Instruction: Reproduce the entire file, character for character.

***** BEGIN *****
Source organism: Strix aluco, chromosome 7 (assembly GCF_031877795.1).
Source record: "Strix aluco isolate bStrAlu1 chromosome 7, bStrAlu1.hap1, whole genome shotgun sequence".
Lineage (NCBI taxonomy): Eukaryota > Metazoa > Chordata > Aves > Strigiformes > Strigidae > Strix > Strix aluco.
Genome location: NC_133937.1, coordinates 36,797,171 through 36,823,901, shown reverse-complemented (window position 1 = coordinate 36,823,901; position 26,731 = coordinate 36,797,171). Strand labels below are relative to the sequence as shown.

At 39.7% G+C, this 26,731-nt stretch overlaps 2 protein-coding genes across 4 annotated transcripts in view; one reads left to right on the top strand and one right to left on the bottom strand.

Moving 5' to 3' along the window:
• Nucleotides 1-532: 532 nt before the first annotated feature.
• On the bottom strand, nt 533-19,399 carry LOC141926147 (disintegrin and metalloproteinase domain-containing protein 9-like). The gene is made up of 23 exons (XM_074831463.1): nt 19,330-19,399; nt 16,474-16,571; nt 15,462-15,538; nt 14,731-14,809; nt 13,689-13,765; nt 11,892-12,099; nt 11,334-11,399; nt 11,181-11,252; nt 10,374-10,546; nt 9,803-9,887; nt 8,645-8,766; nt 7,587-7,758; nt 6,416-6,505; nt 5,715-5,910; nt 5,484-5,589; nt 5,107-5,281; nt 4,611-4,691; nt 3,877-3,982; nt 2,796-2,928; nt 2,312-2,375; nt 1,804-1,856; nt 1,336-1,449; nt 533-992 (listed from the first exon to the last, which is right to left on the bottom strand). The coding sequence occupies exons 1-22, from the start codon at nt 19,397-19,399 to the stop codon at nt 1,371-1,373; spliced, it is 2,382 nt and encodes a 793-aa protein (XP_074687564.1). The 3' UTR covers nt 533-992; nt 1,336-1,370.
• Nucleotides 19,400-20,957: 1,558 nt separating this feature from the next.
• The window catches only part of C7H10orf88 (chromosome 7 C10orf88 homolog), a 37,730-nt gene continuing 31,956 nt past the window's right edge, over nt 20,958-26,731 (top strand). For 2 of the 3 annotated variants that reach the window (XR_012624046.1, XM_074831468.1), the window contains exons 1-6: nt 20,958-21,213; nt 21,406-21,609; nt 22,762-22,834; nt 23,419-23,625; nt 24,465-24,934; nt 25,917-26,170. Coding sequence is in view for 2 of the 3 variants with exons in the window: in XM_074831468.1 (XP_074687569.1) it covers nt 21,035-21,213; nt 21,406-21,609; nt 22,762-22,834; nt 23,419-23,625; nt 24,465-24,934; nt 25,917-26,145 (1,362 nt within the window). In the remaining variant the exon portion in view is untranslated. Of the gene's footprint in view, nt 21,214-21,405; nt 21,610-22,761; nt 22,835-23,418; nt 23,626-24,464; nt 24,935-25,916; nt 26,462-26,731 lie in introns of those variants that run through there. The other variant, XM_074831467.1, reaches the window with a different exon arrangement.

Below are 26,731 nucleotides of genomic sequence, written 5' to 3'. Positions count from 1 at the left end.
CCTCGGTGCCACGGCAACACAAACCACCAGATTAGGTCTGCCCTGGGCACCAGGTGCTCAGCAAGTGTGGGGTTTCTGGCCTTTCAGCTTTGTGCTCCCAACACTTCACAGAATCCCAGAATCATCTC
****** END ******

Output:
Source organism: Strix aluco, chromosome 7 (assembly GCF_031877795.1).
Source record: "Strix aluco isolate bStrAlu1 chromosome 7, bStrAlu1.hap1, whole genome shotgun sequence".
Lineage (NCBI taxonomy): Eukaryota > Metazoa > Chordata > Aves > Strigiformes > Strigidae > Strix > Strix aluco.
Genome location: NC_133937.1, coordinates 36,797,171 through 36,823,901, shown reverse-complemented (window position 1 = coordinate 36,823,901; position 26,731 = coordinate 36,797,171). Strand labels below are relative to the sequence as shown.

At 39.7% G+C, this 26,731-nt stretch overlaps 2 protein-coding genes across 4 annotated transcripts in view; one reads left to right on the top strand and one right to left on the bottom strand.

Moving 5' to 3' along the window:
• Nucleotides 1-532: 532 nt before the first annotated feature.
• On the bottom strand, nt 533-19,399 carry LOC141926147 (disintegrin and metalloproteinase domain-containing protein 9-like). The gene is made up of 23 exons (XM_074831463.1): nt 19,330-19,399; nt 16,474-16,571; nt 15,462-15,538; nt 14,731-14,809; nt 13,689-13,765; nt 11,892-12,099; nt 11,334-11,399; nt 11,181-11,252; nt 10,374-10,546; nt 9,803-9,887; nt 8,645-8,766; nt 7,587-7,758; nt 6,416-6,505; nt 5,715-5,910; nt 5,484-5,589; nt 5,107-5,281; nt 4,611-4,691; nt 3,877-3,982; nt 2,796-2,928; nt 2,312-2,375; nt 1,804-1,856; nt 1,336-1,449; nt 533-992 (listed from the first exon to the last, which is right to left on the bottom strand). The coding sequence occupies exons 1-22, from the start codon at nt 19,397-19,399 to the stop codon at nt 1,371-1,373; spliced, it is 2,382 nt and encodes a 793-aa protein (XP_074687564.1). The 3' UTR covers nt 533-992; nt 1,336-1,370.
• Nucleotides 19,400-20,957: 1,558 nt separating this feature from the next.
• The window catches only part of C7H10orf88 (chromosome 7 C10orf88 homolog), a 37,730-nt gene continuing 31,956 nt past the window's right edge, over nt 20,958-26,731 (top strand). For 2 of the 3 annotated variants that reach the window (XR_012624046.1, XM_074831468.1), the window contains exons 1-6: nt 20,958-21,213; nt 21,406-21,609; nt 22,762-22,834; nt 23,419-23,625; nt 24,465-24,934; nt 25,917-26,170. Coding sequence is in view for 2 of the 3 variants with exons in the window: in XM_074831468.1 (XP_074687569.1) it covers nt 21,035-21,213; nt 21,406-21,609; nt 22,762-22,834; nt 23,419-23,625; nt 24,465-24,934; nt 25,917-26,145 (1,362 nt within the window). In the remaining variant the exon portion in view is untranslated. Of the gene's footprint in view, nt 21,214-21,405; nt 21,610-22,761; nt 22,835-23,418; nt 23,626-24,464; nt 24,935-25,916; nt 26,462-26,731 lie in introns of those variants that run through there. The other variant, XM_074831467.1, reaches the window with a different exon arrangement.

Below are 26,731 nucleotides of genomic sequence, written 5' to 3'. Positions count from 1 at the left end.
CCTCGGTGCCACGGCAACACAAACCACCAGATTAGGTCTGCCCTGGGCACCAGGTGCTCAGCAAGTGTGGGGTTTCTGGCCTTTCAGCTTTGTGCTCCCAACACTTCACAGAATCCCAGAATCATCTC